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The term “Spielpädagogik” owes its origins to German pedagogy from the seventies, when it was used to refer to the methodologies that referenced play as a privileged tool for educational contexts, from schools to families, and again, to lifelong learning in adult education and training. Examples are, play busses and outdoor education for children and teenagers; or cooperative games and serious learning in the form of company training.

Many of these experiences, above all those connected with the pairing of play/didactics – such as Gamification, Game-based Learning and Digital Game-based Learning – demonstrate that play contributes to the strengthening of group dynamics and cooperation, based on the assumption that when the motivation is stimulated, we learn better and work better together. 



In my play proposals, I bring together elements from Play Education and Narrative Pedagogy, by setting up a space for play with traditional toys and games from various regions of the world, arousing interest, as people become curious and are inclined to play. Stories, then, follow from playing, weaving together a shared narrative among participants. This leads to the creation of what I refer to as the SHARED SPACE of PLAY.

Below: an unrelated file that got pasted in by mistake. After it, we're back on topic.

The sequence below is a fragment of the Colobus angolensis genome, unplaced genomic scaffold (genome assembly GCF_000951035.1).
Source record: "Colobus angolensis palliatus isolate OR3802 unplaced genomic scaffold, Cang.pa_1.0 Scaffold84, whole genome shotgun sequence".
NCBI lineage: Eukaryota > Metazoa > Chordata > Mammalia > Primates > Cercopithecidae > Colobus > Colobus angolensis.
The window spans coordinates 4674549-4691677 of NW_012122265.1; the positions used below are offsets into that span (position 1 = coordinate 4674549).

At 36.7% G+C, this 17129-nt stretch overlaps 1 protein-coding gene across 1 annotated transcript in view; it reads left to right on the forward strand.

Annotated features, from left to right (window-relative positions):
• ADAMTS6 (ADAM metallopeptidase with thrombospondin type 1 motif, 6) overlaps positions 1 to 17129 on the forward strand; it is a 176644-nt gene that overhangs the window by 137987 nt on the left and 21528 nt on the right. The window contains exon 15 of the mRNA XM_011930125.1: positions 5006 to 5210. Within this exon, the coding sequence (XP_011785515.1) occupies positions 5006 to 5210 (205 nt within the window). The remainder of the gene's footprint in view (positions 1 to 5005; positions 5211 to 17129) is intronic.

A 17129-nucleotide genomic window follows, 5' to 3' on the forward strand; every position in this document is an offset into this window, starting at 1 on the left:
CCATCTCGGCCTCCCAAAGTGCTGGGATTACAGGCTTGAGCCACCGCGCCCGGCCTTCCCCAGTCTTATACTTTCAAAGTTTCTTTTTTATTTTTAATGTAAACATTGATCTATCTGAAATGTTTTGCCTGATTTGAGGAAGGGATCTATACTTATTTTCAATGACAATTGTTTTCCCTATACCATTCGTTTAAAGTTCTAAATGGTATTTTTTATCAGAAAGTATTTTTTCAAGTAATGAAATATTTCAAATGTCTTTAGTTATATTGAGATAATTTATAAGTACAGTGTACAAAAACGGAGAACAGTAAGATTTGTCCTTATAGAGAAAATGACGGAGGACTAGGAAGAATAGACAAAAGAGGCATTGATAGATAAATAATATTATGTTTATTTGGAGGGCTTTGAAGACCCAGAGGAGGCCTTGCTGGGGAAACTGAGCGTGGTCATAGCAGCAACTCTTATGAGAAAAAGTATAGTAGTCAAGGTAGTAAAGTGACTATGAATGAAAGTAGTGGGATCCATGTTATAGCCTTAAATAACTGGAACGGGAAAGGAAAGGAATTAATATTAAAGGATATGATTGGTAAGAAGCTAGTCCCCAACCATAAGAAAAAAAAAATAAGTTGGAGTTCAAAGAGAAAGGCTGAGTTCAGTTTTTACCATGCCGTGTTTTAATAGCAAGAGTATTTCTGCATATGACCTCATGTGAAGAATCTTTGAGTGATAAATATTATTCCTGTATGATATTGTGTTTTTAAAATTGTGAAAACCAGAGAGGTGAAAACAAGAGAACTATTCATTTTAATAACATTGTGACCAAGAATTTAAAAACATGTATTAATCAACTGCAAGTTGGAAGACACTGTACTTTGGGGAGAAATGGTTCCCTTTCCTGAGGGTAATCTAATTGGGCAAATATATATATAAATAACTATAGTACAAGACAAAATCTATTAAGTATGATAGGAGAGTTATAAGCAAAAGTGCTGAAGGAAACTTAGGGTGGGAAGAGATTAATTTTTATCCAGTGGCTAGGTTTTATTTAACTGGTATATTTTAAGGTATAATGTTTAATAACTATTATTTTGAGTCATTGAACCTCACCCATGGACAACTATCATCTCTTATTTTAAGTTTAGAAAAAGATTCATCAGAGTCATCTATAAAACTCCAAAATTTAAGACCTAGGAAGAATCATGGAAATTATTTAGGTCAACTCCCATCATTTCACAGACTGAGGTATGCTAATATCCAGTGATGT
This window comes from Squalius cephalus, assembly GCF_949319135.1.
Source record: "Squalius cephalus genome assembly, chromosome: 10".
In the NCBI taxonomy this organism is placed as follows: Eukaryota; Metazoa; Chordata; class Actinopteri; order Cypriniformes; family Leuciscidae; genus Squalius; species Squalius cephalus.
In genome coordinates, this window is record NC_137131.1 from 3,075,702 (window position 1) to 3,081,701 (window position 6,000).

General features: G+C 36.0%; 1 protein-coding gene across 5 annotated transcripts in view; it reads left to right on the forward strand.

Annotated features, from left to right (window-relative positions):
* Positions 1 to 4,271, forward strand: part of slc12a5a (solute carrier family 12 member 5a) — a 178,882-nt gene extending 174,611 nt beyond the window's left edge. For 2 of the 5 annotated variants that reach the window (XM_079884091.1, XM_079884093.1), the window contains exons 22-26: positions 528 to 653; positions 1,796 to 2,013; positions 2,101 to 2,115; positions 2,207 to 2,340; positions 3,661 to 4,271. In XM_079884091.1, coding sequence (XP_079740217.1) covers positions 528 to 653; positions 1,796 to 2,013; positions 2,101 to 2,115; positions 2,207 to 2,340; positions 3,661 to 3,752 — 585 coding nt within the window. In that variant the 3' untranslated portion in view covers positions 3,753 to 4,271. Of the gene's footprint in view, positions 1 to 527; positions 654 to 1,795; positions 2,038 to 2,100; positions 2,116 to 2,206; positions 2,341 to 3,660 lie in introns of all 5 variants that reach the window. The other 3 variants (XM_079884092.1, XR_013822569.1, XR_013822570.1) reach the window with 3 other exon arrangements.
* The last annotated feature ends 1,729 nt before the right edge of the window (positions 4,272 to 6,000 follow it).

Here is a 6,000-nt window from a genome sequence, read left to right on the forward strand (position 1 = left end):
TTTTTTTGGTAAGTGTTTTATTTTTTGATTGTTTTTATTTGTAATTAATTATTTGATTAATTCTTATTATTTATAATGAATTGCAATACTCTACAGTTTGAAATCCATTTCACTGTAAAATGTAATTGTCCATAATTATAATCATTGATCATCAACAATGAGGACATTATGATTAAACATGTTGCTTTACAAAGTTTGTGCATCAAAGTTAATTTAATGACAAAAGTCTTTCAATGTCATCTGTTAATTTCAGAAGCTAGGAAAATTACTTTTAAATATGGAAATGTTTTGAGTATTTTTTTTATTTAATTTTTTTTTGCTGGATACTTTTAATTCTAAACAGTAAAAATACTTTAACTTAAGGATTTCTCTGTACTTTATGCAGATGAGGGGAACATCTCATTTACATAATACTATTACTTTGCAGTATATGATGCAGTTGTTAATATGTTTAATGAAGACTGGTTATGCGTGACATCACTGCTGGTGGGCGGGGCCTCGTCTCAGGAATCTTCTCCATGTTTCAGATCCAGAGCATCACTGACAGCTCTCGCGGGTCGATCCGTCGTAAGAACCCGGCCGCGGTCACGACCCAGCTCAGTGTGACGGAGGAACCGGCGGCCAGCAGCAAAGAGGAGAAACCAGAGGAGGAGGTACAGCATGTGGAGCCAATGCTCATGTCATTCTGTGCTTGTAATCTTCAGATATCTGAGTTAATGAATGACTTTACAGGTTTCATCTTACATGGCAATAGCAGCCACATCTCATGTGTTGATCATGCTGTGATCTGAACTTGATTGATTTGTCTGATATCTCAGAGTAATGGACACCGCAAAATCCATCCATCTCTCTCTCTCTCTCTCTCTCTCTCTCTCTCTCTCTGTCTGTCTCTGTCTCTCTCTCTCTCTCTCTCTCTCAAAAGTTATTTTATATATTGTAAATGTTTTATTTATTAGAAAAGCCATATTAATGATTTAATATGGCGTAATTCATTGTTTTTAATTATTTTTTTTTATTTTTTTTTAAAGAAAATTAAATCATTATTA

In fact, games and toys not only allow the specificity of diverse cultures to be emphasized, but also the human experience of play.

By identifying and attributing value to play as an universal, we discover the thread that binds the play experiences of children and adults the world over, and we can use this thread to appreciate the specificity of play and traditions in any given region that is different from our own.

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